After the plenary session, feedback forms were handed out for us to complete while more folk music played in the background.

We had a break for a couple of hours before moving to Friends House for the Closing Event, where all the various strands of the Global Citizenship Programme came together to present the best works over the past 2 weeks. Professor Anthony Smith gave his closing remarks. He described it in 3 words: “Wow”, “Awesome” and “Inspiring”. After which, we proceeded to the North Cloisters to view the posters. Our group in particular stood out because it was the only one printed with a green background and it contained all the yummy goodies we bought from Halusky, such as chips, wafers (called Rodinne) and Kofola (Slovakia’s version of coke). Refreshments were served in the main quad. Overall, the Global Citizenship Programme has been a remarkable experience for all of us, we met new people, both in and out of UCL, tasted authentic Danubian food and gained a wealth of knowledge through our project works, lectures and language sessions with our Slovak teacher Olga. Sailing down the Danube River has been an extraordinary journey in the past 2 weeks. It is bittersweet to have come to the end of it but I’m sure it is a voyage we will never forget. 😀

Ďakujem and Dovidenia!

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The penultimate day – Slovakia

Ahoj!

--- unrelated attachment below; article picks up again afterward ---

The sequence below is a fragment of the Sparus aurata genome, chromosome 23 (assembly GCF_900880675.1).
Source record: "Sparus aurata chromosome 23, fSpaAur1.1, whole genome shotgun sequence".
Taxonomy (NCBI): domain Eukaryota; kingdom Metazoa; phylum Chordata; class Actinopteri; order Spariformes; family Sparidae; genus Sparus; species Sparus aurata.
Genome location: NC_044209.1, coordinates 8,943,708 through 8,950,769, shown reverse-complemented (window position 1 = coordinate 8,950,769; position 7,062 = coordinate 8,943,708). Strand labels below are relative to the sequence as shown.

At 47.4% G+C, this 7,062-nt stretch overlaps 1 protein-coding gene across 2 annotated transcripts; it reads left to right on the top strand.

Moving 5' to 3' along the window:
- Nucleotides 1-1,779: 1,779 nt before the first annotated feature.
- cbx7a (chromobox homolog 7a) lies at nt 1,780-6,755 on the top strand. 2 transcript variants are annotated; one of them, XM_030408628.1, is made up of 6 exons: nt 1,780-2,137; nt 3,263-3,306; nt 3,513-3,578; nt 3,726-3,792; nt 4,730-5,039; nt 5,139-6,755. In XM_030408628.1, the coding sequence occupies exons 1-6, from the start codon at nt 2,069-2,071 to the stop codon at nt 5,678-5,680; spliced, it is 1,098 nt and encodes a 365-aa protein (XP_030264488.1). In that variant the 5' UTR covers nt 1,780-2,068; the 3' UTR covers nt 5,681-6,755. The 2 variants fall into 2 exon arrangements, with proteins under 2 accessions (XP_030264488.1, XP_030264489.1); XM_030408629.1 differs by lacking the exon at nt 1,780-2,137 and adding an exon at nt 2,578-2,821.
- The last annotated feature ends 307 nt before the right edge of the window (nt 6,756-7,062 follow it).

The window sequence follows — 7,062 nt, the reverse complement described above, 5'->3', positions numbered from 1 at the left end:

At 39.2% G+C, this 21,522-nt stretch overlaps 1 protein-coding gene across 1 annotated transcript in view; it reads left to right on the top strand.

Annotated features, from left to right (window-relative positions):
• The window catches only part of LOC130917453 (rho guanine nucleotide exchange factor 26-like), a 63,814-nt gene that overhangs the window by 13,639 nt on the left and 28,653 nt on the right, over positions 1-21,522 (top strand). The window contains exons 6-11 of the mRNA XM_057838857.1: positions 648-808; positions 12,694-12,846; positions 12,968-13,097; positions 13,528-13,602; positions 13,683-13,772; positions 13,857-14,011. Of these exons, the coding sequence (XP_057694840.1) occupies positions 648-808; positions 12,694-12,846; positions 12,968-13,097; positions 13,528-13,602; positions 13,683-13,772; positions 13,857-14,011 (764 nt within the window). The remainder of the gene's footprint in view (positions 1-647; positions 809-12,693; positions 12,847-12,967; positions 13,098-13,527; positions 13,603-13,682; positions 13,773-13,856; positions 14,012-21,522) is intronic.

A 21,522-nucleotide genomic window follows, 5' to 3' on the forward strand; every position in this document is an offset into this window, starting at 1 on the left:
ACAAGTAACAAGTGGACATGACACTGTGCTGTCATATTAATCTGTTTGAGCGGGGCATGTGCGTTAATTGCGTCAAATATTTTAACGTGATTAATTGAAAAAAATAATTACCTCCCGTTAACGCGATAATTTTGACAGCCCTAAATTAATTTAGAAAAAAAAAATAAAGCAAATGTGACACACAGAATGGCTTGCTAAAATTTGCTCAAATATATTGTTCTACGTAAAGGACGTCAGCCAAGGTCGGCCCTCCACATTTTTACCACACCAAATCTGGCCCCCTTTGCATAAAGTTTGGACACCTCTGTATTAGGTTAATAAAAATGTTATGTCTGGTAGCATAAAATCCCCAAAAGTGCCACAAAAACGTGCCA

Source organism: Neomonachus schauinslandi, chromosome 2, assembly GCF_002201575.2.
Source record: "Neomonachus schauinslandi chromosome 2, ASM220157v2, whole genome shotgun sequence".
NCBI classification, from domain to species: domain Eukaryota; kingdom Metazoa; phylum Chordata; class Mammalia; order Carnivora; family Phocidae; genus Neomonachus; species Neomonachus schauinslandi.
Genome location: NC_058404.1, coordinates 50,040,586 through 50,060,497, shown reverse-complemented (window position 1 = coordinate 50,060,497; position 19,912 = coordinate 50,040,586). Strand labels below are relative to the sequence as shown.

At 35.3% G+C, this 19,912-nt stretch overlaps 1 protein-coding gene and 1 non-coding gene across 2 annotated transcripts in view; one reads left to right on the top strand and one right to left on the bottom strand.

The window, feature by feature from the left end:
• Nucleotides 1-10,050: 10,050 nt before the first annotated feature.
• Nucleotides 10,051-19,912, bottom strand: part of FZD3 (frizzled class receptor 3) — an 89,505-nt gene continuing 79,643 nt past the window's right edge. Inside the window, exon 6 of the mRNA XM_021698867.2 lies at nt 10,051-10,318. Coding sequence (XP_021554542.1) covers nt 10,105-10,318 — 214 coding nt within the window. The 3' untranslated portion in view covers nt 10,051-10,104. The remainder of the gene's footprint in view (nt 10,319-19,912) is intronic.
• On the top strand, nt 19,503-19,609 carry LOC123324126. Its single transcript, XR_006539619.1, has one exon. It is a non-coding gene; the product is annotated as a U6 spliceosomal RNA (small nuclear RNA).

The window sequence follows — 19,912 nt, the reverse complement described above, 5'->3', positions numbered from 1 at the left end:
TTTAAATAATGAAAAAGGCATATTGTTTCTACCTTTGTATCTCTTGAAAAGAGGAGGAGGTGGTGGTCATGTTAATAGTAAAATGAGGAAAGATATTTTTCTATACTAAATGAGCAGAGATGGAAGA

Today began with an intriguing lecture held by Rebecca Handler, the policy team leader on immigration, focusing mainly on the impact of the migrants in the British society. The workshop started with mention of the referendum, an event that will decide the destiny of UK. Having introduced the situation between the UK and EU, this was the trigger of the following debate about immigrants. As lots of people complain about the problem with the population movement – for example Eastern Europeans coming in the UK – we have to clarify the differences between perception and reality when it comes to understanding immigration. We discussed the differences between EU and non-EU migrants and refugees and what their political and social rights within British society are. We have also discovered that worries surrounding immigration are actually backed up by statistics. Therefore, we have to ask ourselves whether Eastern Europeans and other migrants actually contribute to, or only benefit from, British society. However, different statistics show different outcomes; some say that the immigrants have a positive, negative or no impact at all over society, the economy or employability in British society. Moreover, we finished the workshop by sharing some fascinating personal experiences, as non-UK citizens living in England.